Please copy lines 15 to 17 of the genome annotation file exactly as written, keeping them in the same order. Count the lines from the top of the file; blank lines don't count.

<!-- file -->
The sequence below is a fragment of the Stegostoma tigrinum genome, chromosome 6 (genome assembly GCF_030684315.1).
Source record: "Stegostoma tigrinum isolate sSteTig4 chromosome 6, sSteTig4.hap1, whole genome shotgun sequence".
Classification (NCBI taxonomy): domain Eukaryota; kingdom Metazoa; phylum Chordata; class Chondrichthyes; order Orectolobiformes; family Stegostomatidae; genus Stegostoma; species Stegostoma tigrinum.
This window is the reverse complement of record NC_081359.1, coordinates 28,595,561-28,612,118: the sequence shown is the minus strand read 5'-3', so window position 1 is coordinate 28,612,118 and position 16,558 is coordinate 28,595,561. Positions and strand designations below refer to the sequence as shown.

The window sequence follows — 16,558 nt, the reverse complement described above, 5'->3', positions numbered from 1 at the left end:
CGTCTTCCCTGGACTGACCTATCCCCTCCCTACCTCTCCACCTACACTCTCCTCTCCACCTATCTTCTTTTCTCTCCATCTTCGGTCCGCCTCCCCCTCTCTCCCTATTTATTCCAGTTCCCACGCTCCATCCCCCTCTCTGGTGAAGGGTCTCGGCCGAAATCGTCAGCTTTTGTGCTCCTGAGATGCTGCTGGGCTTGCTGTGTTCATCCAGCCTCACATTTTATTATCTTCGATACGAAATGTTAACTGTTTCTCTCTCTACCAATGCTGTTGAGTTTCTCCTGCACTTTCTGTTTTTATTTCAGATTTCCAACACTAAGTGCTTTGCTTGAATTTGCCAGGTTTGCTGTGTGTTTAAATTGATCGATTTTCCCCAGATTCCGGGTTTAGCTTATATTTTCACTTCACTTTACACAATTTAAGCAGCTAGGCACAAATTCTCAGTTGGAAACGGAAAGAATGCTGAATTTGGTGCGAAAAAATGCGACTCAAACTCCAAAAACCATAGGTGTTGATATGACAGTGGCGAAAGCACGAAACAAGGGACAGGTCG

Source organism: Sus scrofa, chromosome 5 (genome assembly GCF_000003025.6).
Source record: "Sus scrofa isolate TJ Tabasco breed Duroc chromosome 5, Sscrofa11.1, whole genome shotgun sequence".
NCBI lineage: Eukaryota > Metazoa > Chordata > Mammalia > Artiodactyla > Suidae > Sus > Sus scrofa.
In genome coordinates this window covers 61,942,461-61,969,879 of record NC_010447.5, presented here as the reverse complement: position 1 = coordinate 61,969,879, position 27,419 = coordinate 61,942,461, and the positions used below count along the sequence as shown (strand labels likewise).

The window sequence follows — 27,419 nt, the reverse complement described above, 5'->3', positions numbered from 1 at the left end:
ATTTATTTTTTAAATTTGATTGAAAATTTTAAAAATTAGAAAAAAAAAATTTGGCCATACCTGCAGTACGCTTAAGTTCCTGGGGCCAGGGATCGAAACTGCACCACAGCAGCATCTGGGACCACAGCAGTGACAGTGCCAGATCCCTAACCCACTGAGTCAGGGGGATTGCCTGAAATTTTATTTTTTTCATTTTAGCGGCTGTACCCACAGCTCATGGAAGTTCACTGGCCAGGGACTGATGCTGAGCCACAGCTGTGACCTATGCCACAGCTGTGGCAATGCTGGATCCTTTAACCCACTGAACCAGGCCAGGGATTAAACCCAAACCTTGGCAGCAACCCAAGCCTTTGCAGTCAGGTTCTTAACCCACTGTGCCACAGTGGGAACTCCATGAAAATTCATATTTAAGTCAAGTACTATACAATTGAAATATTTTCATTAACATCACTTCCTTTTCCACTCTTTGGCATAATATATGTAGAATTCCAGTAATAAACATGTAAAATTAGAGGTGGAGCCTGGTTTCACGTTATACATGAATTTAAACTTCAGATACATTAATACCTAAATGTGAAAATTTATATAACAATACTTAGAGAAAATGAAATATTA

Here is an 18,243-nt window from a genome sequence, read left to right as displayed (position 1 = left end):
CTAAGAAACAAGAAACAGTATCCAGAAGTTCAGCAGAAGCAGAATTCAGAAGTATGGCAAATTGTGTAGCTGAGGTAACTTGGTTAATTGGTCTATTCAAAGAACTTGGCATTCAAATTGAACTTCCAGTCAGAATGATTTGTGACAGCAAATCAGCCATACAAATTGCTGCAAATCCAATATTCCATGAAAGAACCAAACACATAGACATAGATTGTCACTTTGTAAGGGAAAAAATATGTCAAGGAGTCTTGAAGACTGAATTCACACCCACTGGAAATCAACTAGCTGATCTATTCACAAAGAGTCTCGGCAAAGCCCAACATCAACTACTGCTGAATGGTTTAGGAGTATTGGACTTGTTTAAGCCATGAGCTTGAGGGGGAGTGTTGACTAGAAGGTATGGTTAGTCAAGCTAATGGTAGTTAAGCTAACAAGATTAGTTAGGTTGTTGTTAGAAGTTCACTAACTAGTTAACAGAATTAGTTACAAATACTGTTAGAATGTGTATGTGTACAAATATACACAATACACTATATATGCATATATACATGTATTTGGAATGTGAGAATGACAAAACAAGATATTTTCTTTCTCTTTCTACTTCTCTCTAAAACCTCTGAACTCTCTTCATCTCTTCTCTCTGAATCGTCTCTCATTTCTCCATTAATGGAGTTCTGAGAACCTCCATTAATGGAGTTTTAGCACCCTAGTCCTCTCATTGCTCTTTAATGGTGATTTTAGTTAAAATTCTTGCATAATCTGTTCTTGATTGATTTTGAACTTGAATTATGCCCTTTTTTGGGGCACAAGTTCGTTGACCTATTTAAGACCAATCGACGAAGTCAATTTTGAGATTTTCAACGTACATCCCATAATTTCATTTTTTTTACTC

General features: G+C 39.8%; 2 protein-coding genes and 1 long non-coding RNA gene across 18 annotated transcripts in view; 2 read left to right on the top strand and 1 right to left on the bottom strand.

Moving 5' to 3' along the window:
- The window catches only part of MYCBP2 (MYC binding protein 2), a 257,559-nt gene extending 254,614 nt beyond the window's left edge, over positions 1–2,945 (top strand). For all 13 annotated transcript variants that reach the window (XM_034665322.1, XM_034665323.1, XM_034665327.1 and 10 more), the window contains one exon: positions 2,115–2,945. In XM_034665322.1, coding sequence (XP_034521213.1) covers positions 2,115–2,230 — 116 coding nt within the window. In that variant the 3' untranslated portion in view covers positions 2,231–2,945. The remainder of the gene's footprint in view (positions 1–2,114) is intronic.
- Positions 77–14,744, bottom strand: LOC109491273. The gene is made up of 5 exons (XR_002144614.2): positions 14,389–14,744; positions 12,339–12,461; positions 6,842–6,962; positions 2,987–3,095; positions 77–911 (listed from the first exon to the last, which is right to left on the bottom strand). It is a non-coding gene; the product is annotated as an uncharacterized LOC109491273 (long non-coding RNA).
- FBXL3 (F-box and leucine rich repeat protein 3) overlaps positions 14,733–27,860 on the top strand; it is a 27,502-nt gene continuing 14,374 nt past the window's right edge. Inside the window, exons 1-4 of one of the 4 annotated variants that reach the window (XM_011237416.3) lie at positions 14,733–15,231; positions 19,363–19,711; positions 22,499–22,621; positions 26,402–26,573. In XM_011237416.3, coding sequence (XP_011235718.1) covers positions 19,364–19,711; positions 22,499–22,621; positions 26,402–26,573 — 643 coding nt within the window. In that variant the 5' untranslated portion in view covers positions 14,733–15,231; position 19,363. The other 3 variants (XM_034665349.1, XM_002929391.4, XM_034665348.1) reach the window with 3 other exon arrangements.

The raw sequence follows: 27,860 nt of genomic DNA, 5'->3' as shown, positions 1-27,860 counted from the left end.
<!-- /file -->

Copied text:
General features: G+C 39.8%; 2 protein-coding genes and 1 long non-coding RNA gene across 18 annotated transcripts in view; 2 read left to right on the top strand and 1 right to left on the bottom strand.

Moving 5' to 3' along the window:
- The window catches only part of MYCBP2 (MYC binding protein 2), a 257,559-nt gene extending 254,614 nt beyond the window's left edge, over positions 1–2,945 (top strand). For all 13 annotated transcript variants that reach the window (XM_034665322.1, XM_034665323.1, XM_034665327.1 and 10 more), the window contains one exon: positions 2,115–2,945. In XM_034665322.1, coding sequence (XP_034521213.1) covers positions 2,115–2,230 — 116 coding nt within the window. In that variant the 3' untranslated portion in view covers positions 2,231–2,945. The remainder of the gene's footprint in view (positions 1–2,114) is intronic.